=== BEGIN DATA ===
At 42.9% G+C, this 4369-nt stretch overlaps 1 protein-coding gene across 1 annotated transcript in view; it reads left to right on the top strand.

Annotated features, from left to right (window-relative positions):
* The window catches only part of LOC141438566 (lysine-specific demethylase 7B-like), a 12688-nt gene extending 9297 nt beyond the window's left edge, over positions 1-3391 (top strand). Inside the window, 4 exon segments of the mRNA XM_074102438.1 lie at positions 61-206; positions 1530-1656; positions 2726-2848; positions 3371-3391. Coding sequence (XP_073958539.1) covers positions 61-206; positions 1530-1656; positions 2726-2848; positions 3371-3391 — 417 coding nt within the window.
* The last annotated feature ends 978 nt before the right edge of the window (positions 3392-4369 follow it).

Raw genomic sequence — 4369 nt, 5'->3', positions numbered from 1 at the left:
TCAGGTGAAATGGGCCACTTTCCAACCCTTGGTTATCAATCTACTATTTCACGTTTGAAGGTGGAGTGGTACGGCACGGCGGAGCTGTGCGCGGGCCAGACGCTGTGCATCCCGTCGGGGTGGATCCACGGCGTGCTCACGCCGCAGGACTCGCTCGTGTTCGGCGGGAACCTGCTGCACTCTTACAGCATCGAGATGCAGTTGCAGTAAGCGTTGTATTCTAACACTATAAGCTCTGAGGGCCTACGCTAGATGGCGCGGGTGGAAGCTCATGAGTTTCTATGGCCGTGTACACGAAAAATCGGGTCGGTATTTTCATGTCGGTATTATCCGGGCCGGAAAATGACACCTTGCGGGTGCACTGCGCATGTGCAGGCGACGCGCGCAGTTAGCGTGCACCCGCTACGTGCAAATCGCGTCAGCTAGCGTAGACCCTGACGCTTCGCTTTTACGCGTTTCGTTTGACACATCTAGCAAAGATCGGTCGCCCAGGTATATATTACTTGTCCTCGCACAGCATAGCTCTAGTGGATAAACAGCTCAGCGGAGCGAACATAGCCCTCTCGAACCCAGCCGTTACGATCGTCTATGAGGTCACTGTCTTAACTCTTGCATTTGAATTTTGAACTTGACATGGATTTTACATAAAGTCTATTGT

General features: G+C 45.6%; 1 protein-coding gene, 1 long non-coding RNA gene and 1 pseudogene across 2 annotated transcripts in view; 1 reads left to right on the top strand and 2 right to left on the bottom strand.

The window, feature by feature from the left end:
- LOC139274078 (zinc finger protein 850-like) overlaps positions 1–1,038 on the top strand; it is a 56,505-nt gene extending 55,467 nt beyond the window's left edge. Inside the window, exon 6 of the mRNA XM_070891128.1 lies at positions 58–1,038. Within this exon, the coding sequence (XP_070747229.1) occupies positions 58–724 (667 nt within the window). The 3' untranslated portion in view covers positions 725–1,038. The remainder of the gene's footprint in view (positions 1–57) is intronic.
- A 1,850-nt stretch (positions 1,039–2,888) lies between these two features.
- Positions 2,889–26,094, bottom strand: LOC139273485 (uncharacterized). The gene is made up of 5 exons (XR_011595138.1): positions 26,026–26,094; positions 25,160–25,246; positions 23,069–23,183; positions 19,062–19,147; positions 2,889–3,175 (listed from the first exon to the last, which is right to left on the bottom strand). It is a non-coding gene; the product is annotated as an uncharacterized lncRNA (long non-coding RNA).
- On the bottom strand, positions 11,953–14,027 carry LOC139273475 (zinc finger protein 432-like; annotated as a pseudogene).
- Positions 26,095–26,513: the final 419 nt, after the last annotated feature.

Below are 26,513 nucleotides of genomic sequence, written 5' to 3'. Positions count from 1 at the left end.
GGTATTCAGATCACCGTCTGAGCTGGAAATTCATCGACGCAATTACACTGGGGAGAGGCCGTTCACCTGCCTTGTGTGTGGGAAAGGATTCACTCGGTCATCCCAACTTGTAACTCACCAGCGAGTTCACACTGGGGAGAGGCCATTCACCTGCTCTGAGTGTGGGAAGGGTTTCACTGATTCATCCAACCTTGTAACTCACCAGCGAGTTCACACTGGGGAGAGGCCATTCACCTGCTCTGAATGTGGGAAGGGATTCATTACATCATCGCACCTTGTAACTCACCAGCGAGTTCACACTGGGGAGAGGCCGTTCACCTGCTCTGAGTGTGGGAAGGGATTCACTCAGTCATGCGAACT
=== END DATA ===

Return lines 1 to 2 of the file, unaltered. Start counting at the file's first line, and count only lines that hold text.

At 42.9% G+C, this 4369-nt stretch overlaps 1 protein-coding gene across 1 annotated transcript in view; it reads left to right on the top strand.

Annotated features, from left to right (window-relative positions):